Chairman's Desk

Overcoming vaccine hesitancy is the next big challenge in returning to ‘normal’

From the beginning of this bloody thing, even with uncertainty and confusion on all fronts, one thing was always known: vaccines would save the day.

Everything else — from PPE to stimulus — has simply been to tide us over, to keep us safe and save our lives until that wondrous day arrives when our country can truly return to “normal.”

Yet for all their promise, a stockpile of viable vaccines is only half the battle. Although those of us desperate for a jab cannot fathom it, many people simply refuse to join the ranks of the COVID inoculated.

Last month, NPR released a poll revealing that one in four Americans say they would refuse a COVID-19 vaccine if offered one.

In Canada, the picture is only slightly less grim. An Abacus poll from April found that eight per cent of Canadians said they “will never take” a COVID-19 vaccine, while 28 per cent would rather wait or would prefer not to take the vaccine. The NPR-Abacus findings are apples to oranges, but that level of hesitancy response does not inspire hope for the prime minister’s “one-shot summer.”

In the U.S., vaccine hesitancy has been somewhat of a bogeyman, as in a recent New York Times headline that made the stakes crystal clear: “Reaching ‘Herd Immunity’ Is Unlikely in the U.S., Experts Now Believe.” Given the centrality of herd immunity to the country’s vision of a post-COVID future, the headline editor may well have gone with: “Abandon Hope, All Ye Who Enter Here.”

Earlier this year, I wrote about the unique challenge a vaccination drive presents for our times. In an era of misinformation, distrust in institutions and anti-vax quackery, I argued, it would be harder than ever to get the job done. Since then, a rising tide of news stories and missteps by different levels of government have further eroded confidence in the process.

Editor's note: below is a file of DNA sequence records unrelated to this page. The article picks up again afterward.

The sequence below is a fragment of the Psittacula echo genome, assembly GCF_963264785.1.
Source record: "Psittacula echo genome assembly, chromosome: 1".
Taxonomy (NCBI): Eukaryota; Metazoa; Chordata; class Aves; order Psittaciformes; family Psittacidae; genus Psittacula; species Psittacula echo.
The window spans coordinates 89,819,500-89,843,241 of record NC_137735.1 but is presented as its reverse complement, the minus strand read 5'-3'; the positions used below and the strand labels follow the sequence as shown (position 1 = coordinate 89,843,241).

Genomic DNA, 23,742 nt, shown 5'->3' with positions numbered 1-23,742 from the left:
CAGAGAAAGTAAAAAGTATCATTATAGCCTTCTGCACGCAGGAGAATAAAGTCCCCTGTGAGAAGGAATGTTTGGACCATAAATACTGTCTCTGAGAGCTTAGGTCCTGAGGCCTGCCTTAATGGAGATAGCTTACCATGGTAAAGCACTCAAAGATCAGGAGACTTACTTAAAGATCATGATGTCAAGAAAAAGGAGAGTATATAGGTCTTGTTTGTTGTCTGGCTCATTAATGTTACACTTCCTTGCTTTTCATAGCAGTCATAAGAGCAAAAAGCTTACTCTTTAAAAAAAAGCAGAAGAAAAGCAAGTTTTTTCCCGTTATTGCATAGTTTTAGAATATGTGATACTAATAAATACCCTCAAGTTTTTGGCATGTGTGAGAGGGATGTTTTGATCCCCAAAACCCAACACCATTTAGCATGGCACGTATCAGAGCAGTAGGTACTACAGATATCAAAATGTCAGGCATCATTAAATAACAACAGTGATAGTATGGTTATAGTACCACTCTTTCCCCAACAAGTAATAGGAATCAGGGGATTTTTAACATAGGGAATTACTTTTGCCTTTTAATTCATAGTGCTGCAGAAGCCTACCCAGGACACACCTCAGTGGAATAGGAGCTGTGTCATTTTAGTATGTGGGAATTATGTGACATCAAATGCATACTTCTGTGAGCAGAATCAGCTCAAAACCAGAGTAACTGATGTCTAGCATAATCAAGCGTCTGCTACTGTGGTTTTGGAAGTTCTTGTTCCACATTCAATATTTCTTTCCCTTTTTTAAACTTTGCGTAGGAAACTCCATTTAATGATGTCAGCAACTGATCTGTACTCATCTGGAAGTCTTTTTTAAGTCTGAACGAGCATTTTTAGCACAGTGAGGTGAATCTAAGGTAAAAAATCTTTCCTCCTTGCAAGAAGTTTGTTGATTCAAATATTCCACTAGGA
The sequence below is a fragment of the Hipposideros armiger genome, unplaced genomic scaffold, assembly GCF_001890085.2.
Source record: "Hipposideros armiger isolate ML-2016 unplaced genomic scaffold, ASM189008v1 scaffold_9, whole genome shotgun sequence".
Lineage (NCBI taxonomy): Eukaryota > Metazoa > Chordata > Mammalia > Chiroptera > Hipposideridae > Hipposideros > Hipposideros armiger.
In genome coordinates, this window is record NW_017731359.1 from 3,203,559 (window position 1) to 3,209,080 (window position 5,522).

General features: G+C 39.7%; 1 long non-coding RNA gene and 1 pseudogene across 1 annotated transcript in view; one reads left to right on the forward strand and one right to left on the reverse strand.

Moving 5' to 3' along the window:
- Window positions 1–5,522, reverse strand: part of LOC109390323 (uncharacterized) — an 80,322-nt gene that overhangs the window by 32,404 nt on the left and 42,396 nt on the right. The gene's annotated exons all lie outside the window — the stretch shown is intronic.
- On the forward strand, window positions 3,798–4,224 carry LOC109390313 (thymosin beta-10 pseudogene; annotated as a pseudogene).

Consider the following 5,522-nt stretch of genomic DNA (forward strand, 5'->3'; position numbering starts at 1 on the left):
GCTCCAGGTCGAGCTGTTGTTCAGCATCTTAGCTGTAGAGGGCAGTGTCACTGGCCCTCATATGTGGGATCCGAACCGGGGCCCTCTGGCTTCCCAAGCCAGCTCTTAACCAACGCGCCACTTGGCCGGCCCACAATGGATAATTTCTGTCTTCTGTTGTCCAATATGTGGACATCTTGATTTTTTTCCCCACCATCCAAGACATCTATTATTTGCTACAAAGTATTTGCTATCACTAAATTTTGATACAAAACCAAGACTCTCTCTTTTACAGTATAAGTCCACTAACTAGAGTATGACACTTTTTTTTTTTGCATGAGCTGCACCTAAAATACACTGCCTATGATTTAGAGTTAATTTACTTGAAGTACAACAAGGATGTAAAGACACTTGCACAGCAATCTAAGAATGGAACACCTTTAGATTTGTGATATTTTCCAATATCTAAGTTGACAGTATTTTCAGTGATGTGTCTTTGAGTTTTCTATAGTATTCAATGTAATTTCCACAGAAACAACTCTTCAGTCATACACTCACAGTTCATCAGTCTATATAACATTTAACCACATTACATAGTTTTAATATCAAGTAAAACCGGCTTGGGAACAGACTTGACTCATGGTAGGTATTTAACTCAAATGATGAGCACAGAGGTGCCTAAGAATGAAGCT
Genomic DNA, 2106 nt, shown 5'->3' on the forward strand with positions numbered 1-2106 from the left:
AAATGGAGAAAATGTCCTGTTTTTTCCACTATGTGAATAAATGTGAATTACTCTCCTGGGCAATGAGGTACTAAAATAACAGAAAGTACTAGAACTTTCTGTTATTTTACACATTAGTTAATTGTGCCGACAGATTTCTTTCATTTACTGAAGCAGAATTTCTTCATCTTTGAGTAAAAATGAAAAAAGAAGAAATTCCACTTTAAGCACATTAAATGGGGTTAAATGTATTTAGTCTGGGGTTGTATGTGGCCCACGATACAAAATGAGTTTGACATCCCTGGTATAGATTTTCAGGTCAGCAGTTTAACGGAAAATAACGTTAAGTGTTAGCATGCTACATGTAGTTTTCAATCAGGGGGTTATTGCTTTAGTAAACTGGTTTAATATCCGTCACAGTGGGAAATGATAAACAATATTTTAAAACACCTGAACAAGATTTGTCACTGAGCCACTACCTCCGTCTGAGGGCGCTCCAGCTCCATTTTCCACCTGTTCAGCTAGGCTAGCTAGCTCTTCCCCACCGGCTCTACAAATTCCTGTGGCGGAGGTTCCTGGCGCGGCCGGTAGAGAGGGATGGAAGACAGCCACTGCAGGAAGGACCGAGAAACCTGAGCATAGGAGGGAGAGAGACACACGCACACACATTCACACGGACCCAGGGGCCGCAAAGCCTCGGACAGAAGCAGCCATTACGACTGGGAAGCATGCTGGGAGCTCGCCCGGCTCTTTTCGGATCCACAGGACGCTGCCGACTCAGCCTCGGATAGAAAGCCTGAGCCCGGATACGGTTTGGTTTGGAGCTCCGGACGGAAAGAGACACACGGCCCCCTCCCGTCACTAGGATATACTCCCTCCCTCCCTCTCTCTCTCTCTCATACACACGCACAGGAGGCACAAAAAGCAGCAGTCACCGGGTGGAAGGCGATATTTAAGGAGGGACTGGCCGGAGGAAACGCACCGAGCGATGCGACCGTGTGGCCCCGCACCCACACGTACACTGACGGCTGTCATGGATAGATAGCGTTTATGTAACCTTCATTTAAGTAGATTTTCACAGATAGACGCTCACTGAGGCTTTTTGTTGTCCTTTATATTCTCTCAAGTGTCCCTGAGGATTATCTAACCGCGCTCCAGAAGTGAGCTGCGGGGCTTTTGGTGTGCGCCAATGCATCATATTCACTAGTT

Blessedly, this unique challenge is being met with inventive solutions — a combination of incentives, social pressures and targeted outreach.

Consider the incentives. Facing a mammoth problem of human motivation, different organizations and leaders have come up with some very large carrots to move things along.

In a bid to get its campus inoculated, the University of Lethbridge has created a prize draw for vaccinated students that offers a chance to win free tuition for the fall term. The State of Ohio has taken this approach even further, with Republican Gov. Mike DeWine establishing a million-dollar lottery for vaccinated adults.

Around the world, some have chosen to focus on the stick, rather than the carrot. In Jakarta, the government has established a fine equivalent to $355 for residents who refuse a COVID-19 vaccine, especially hefty in a country where nearly 10 per cent of the population lives on one dollar a day.

Ultimately, vaccine hesitancy speaks to the slipperiest of social phenomena: trust. When it comes to human nature, trust is truly a riddle, wrapped in a mystery, inside an enigma. That’s because it’s the product of so many disparate considerations: a society’s political culture, its history, its relationship with truth and crucially, an individual or group’s role within that culture.

Battling vaccine hesitancy, the most important solutions are those that recognize all these root factors — because simple incentives can only go so far when the issue is structural.

Health advocates in the U.S. have argued that skepticism among some Black Americans is driven in part by a history of abuse and marginalization by the medical community. Long-term solutions, they say, must address the structures of a health care system that leaves them behind.

While some in Canada suggest that a comparable history is driving vaccine hesitancy in Indigenous communities, there’s little evidence to that effect. It is more a matter of reaching people where they are — through Facebook and community radio for instance — and providing the right information.

Overall, it appears our culture and history make Canadians less likely to resist a vaccine in the long-term. So, while eight per cent “never taking” a vaccine seems disheartening, remember that we have tools at our disposal to reach the malleable 28 per cent who would “rather wait/prefer not to.” If we can use them effectively, even the eight per cent can’t hold us back from a return to our normal lives. Amen.

This article first appeared in the Toronto Star on May 23, 2021.

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